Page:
Herland by Charlotte Perkins Gilman (1915): An Analysis

Herland by Charlotte Perkins Gilman

This analysis of Herland, the 1915 utopian novel by Charlotte Perkins Gilman is excerpted from an in-depth review on Exploring Feminisms.

Years ago, I bought Herland after reading The Awakening by Kate Chopin, craving that same satisfied woman-centered feeling that I was left with as I closed Chopin’s book.  As I read the first few pages of Gilman’s Utopian text about a land of only women, I noticed that it was from a man’s point of view and immediately lost interest. 

I had very little interest in a man’s perspective, even if it was written by a woman. Recently, Herland has been on my mind and decided to pick it up again. This time around, I decided to read the preface, which is what I hear adults do and was delighted to learn that it was satirical in nature. Within a first few pages, I was hooked and looking back, maybe at 21 I just wasn’t ready.


A female-only society

Herland  begins with three American men exploring through an unknown continent and during their travels, they hear of a land where only women, female children and babies live and additionally, men go and never come back. 

While there, the men are discovered and imprisoned so that the two cultures can learn from one another. The men are in the aptly named “Herland” for over a year and we go on this journey with them as the narrator describes their interactions with the women, the land, and how each one of the three men navigates and adjusts to their surroundings. 


Differing views of the women

One of them comes to idolize the women, one acclimates but always keeps a critical eye, and the third rejects the customs of a gender-neutral land completely, feeling himself without identity if he cannot exude masculinity.

The writer of Herland is a woman, but the story is told from a man’s and therefore a masculine point of view and through him, Gilman relays her own social commentary on America in the early twentieth century. When the narrator describes his own country and what he thinks of women, much of what he relays seems comical.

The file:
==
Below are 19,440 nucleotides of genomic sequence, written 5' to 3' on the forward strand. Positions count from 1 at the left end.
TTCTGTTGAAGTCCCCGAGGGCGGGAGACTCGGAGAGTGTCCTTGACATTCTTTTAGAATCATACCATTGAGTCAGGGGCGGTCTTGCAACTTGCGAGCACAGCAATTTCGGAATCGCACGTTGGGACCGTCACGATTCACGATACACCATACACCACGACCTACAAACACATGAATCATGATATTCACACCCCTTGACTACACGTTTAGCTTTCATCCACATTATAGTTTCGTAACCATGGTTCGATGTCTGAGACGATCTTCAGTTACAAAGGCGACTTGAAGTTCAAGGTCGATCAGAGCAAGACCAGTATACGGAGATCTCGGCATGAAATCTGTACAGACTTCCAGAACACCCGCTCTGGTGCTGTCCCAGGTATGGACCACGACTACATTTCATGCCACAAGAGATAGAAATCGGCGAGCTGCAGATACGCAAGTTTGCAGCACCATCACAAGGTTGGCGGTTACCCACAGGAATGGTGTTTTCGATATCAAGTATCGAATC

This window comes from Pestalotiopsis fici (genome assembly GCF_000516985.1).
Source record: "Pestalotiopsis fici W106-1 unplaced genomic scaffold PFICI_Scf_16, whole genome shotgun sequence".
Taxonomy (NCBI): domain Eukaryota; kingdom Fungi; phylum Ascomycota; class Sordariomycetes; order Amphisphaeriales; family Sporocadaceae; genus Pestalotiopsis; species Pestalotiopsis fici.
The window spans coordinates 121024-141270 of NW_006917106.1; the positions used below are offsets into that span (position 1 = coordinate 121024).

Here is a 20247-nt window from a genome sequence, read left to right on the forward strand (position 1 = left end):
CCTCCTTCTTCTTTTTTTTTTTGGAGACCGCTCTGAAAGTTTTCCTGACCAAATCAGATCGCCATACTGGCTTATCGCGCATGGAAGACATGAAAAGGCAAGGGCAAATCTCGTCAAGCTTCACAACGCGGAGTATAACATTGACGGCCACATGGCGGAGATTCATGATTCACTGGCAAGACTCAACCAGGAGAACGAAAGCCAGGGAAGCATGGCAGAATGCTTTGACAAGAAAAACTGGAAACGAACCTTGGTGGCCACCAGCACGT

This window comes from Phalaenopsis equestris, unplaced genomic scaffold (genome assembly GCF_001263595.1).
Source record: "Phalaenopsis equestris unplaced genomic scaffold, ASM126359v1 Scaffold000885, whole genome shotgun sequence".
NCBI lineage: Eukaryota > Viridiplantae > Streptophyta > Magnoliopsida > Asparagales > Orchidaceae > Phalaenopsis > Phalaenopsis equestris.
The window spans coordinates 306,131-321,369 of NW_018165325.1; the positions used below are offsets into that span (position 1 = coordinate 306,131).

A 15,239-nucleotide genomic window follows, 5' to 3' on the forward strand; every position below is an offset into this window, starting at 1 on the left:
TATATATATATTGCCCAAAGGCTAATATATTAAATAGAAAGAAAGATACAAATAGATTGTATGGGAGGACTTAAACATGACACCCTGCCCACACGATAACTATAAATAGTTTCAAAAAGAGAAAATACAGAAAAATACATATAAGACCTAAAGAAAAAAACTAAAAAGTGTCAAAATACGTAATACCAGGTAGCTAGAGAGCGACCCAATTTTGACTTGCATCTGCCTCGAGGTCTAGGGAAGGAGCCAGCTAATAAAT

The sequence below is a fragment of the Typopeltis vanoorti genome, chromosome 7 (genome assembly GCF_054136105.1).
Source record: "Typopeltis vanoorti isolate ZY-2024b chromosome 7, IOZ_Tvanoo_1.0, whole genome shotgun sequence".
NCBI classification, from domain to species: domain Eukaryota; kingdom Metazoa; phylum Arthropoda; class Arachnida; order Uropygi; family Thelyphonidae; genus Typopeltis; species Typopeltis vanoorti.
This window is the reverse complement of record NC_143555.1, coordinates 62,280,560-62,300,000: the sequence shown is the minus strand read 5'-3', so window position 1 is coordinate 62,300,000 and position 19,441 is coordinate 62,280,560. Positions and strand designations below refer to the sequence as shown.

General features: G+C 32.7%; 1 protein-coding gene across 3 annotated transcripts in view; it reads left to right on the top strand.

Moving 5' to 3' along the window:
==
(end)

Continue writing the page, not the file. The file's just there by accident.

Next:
Here, Gilman takes the liberty of poking fun at how she believes men view women. For example, when the three men discuss what lies ahead in this woman-only land, uber-masculine Terry fantasizes that he will be fawned over and doted on by the women, and that he’ll “be elected king.”


Herland by Charlotte Perkins Gilman

Herland on Amazon.com


Critiquing the patriarchy

In this instance Gilman critiques patriarchy by suggesting that all women need a man to take charge. The narrator and also the more scientific of the group suggests that it will be a savage and undeveloped society. His point of view is that women need to be studied as objects, and this mirrors Gilman’s The Yellow Wallpaper, which is semi-autobiographical. Gilman’s husband sent her to a doctor after she gave birth who subsequently prescribed her a “rest cure” where he eschewed any creative expression.

What’s interesting about the three men’s fantasies is that they reinforce the old saying, “the more things change, the more they stay the same.”

When I read this, I immediately thought about the modern-day equivalent of men thinking women only pillow fight in their brassieres when they get together, or otherwise they are inherently meek and helpless. Gilman’s interpretation of the masculine and feminine gender has not changed over the past hundred or so years, proving that it’s not so far from the gender assumptions that persist today.


Charlotte Perkins Gilman

You might also like: Charlotte Perkins Gilman on Feminist Ideals 


Charlotte Perkins Gilman’s feminist ideals

In addition to Gilman’s feminist ideals, you can see the presence of her socialist beliefs as well. In a conversation between some of the men’s tutors, they exchange information about the society of the “bisexual” men.

The men glorify industrialization and competition, while the women question its usefulness with regard to educating only some while many suffer.  When certain groups of people are favored in a society and others are not, such as the poor, then everyone suffers; all groups of people should be working as a cohesive unit for the benefit of all  people who live within the same society.

Read the rest of this analysis of Herland by Charlotte Perkins Gilman on Exploring Feminisms. This excerpt was contributed by Jillian McKeown.


More about Herland


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